30 June, 2009

(Lack of) Preparing for the Firecracker 50

So as a father of three very energetic, intelligent kids and husband to a rather kick-ass wife I don't have as much time as I'd like to prepare for racing (if you're a parent you can switch the word racing with a noun/gerund you're passionate about). My training rides come in spurts, interspersed with camping, swim/soccer practice, recreation time with them and the other sundry, prosaic routines of being a Cycling Dad. Some weeks I get in 7 hours, some: none. Like preparing for a test in University, I'm cramming for the Firecracker 50. I'll try and ride off-road as much as possible until Thursday then I'll chill for recovery purposes (read: too lazy to train). The actual race is Saturday. Let me reiterate again we do 2 laps of 25 miles with 5400 feet of climbing/lap. I don't get the six-week training cycle of tapering so I get what I can get.
Here's the course profile (Y-axis starts at 9k feet with 500' increments; X-axis starts at 0 miles with 2 mile increments):

The racers' are also part of the 4th of July ceremonies:

There's an option where you and a partner each do 25 miles. The calves are marked in such a way you can tell the age of the competitor and if they're in a partnership. Whenever one half of a duo passes me (a visual cue is that their kit is clean) on my second and final lap I secretly beam extra-powerful, super-saturated hate rays out of my eyes focused exclusively on them.
Yesterday rode with Kenny and he slew. By the way, yesterday was my third time on the mountain bike. I'da gotten more off-road miles in but my fork died and I was procrastinating searching/installing it. My first time on a mountain bike was doing the Front Range 50. Another 50 mile mountain bike race where my body said quit at mile 30 but my pride said save face so your buds won't razz you. The second time was with my boys Billy and Alec and this was my fork's fateful day of decrepitude/morbidity. Today, I went and rode this place near my house called Pine Valley. It's rather hot nowadays in Colorado so what was supposed to be a sub-2 H ride turned into a nearly three hour death march.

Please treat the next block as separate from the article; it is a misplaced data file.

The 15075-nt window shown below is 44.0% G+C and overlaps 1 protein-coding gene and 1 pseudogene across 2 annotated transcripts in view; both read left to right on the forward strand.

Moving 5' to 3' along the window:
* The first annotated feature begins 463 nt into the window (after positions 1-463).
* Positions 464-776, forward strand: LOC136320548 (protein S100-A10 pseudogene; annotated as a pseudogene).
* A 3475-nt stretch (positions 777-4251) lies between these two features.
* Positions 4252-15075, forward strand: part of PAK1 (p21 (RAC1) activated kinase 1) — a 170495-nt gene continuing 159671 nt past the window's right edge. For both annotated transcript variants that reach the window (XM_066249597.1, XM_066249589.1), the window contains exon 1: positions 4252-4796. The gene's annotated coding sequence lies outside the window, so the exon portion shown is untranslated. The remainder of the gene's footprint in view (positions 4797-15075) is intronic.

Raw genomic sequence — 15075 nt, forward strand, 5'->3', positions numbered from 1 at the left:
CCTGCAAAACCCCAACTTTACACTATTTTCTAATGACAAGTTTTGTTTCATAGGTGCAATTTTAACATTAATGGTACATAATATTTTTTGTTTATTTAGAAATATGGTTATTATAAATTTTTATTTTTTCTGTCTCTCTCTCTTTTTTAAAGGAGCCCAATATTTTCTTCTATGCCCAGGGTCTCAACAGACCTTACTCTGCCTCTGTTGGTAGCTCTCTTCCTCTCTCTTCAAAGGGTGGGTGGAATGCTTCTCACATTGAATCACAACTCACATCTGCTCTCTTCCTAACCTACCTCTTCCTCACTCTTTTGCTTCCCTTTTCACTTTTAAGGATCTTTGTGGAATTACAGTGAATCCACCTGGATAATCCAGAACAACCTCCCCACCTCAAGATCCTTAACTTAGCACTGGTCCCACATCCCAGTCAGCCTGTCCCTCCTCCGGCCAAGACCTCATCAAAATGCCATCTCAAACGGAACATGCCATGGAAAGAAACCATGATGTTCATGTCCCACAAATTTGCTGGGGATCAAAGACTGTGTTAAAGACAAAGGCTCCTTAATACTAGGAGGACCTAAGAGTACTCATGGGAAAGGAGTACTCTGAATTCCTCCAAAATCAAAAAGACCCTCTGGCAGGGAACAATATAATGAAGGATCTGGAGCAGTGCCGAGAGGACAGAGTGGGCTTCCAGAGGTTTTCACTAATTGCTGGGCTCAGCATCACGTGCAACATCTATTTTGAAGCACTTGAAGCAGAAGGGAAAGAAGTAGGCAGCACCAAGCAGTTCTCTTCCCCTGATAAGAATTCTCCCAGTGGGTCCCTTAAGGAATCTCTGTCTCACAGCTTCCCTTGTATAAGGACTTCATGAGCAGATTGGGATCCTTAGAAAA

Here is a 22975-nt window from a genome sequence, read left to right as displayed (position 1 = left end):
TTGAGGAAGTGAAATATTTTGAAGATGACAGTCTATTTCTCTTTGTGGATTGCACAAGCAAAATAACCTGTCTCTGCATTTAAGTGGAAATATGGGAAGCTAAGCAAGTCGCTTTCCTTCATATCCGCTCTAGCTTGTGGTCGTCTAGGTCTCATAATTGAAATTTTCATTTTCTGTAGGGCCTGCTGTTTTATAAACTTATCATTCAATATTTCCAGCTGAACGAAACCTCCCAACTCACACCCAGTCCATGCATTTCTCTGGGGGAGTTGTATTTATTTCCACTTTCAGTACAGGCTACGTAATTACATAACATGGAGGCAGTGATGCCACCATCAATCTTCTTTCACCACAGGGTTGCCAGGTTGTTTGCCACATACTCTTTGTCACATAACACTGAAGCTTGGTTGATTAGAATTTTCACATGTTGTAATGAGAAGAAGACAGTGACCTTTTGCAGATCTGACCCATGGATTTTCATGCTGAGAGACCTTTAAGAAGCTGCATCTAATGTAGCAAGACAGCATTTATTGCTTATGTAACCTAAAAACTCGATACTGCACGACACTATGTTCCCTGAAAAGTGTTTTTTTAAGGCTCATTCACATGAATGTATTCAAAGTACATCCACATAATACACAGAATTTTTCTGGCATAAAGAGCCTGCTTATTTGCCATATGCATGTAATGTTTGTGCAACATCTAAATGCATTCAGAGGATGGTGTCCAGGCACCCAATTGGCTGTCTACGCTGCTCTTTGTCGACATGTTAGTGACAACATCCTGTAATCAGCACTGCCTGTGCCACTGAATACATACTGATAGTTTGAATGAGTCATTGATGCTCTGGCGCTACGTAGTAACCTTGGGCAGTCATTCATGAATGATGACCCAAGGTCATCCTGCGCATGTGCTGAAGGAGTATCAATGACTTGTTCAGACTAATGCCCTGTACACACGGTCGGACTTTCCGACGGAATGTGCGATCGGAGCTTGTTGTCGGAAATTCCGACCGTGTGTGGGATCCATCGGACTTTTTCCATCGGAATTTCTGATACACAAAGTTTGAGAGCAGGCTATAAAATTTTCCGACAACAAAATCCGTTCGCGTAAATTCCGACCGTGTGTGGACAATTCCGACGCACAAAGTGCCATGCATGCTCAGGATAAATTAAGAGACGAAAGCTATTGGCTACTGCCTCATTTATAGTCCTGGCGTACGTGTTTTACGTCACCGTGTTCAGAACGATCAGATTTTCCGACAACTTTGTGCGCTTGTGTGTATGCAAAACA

The ride with Kenny had my legs in some serious pain with my left leg hamstring cramping. So today I was just going to ride tempo. I had a slow leak in my rear tire and after three episodes of pumping it up I finally changed it. It was a microscopic thorn in-between the nobs. By that time Mr. Sun was raging and my body didn't take in enough calories after yesterday's ride to punch me through to the sunny finish today. To make matters worse, I did a bonehead move and got lost. No worries though, I found the trail some .5H later and it was all downhill from there. The new fork's maximum travel is 135mm and I like it there with a pure downhill with minimum turns but after it gets serpentine my bike (which was designed to run at a hundred millimeters) starts to behave like a poorly designed chopper circa the 1970s. I can change travel on-the-fly but it's kinda dangerous. I was in survival mode from here because Mr. Bonks hitched a ride on my handlebars 'til I got to my car.
The huge obstacles of endurance mountain biking are:
1) the mental and physical pain of sitting on a bike for 5+ hours and having the fortitude to deal/blank-out the pain that settles on your arse contact points with the saddle (I think I hate my saddle), the shoulders, the spinal cord, and the forearm strength fade dealing with heavy braking. and
2) becoming a proficient fighter pilot with the bike being able to negotiate tricky turns and technical bits with nary a brake, mostly pedalling, and mostly with body english.
The verdict is still out on the above two for me; but then again, I rarely get the time to prepare for this mountain biking event that I'm satisfied with. I'm slowly getting there and I've already pre-registered so I'm going to do it whether pretty or not.
Total riding time after two days of mountain biking is 5.5h. Sadly, that's close to my Firecracker 50 time. The Firecracker's also the U.S. National Marathon Mountain Biking Championship(s) so all manner of genetic mutants come out to play and try to win the Stars and Stripes jersey for National Chump(s).
Wednesday's going to be a new day. I may have to ride the road bike though to keep it mentally fresh. My bike is a hardtail Yeti F.R.O. with cable-actuated front and rear discs. XT-XTR spec'd. I hate my saddle (or it might could be my fat arse). 5year-old frame but still kickin'(kinda like its 42 year-old owner)! Anybody out there willing to loan a dual suspension bike for me this Saturday (like a Yeti 575 or sumpin'?) There are people who do this nonsense on a singlespeed. I keep telling my boys Billy and Kevin to partner up and do it as a team. They'd love it.
My bowels are gettin' all nervous just thinking about Saturday...

29 June, 2009

Steamboat Springs